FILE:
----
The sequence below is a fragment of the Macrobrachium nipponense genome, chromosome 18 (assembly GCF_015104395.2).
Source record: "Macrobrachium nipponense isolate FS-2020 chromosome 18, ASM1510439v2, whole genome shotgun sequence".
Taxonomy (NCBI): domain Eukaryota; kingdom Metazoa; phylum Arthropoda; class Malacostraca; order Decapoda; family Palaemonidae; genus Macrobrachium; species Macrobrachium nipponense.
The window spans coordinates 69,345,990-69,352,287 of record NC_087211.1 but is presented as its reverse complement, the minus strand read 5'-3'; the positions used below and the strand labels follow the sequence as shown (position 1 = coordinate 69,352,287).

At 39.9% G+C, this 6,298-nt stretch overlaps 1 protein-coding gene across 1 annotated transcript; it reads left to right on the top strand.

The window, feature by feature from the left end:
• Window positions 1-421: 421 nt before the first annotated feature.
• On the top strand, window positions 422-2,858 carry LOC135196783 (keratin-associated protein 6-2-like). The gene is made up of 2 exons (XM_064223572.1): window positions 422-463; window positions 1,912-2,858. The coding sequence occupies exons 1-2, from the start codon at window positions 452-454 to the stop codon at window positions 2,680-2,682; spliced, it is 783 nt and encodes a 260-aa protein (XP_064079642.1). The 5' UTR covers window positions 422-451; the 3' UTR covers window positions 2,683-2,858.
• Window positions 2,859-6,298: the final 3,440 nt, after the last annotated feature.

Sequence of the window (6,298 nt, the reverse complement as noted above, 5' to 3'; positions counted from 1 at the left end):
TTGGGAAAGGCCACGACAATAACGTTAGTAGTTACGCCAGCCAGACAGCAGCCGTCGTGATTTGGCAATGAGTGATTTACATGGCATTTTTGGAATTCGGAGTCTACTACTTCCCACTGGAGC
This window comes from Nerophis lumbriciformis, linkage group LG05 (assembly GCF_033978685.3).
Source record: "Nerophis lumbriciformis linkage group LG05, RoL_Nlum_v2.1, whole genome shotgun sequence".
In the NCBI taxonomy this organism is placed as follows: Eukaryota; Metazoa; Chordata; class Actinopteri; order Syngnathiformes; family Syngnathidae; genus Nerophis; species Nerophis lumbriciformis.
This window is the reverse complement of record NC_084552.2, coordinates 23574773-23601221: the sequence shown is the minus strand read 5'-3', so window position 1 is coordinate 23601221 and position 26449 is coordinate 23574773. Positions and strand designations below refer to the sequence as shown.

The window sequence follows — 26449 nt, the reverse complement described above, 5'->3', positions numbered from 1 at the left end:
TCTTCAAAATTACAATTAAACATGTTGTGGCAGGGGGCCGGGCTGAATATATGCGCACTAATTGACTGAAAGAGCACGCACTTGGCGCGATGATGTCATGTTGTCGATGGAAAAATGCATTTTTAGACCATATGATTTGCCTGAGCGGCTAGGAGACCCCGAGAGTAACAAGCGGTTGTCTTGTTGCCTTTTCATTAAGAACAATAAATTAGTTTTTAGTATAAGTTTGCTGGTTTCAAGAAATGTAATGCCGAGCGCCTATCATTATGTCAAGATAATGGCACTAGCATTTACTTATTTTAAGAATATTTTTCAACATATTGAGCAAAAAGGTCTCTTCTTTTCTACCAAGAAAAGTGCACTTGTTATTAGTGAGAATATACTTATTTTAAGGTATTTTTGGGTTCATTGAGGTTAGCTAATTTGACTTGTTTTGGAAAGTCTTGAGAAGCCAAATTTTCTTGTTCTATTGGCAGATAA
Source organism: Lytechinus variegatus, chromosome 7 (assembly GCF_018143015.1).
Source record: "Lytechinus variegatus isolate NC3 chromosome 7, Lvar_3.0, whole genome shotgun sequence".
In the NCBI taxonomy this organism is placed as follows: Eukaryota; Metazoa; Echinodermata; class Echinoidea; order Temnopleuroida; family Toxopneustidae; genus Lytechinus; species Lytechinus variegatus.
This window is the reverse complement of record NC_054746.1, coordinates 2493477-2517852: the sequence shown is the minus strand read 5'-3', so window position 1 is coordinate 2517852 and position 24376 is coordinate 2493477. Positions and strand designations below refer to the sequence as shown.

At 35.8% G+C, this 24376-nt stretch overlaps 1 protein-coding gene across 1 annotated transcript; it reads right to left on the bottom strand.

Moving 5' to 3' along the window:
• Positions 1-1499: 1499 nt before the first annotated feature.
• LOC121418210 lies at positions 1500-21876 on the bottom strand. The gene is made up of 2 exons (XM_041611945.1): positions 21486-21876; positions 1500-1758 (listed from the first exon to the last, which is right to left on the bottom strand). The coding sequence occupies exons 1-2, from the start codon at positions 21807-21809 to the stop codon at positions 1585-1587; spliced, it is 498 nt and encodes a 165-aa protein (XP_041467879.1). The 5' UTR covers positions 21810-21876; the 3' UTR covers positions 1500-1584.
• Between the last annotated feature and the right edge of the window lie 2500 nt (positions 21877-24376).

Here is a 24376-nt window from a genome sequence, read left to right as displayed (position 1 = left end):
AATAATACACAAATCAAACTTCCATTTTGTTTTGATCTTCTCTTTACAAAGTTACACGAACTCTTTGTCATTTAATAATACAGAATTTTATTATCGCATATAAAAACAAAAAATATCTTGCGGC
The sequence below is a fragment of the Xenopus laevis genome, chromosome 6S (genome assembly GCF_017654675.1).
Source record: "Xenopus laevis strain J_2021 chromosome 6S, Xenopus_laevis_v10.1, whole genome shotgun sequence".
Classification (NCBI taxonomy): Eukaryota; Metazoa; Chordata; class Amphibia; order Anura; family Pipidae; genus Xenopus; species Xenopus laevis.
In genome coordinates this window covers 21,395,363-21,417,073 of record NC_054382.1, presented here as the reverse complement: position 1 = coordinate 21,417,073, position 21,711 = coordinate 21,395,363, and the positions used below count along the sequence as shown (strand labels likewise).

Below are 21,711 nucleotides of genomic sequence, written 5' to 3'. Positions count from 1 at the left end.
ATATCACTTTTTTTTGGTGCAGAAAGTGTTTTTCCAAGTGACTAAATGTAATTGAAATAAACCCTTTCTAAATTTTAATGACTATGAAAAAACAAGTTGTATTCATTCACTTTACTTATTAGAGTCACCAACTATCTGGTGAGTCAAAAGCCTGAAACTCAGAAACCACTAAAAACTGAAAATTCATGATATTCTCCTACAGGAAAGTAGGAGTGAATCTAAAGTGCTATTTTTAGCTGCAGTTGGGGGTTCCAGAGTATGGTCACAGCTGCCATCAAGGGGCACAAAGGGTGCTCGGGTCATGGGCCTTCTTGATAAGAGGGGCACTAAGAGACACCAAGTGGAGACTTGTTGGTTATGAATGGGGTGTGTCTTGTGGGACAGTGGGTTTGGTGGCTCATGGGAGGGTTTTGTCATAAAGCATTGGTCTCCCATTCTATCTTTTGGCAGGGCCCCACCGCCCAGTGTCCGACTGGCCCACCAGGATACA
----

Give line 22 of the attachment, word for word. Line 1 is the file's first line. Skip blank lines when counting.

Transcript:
At 35.8% G+C, this 24376-nt stretch overlaps 1 protein-coding gene across 1 annotated transcript; it reads right to left on the bottom strand.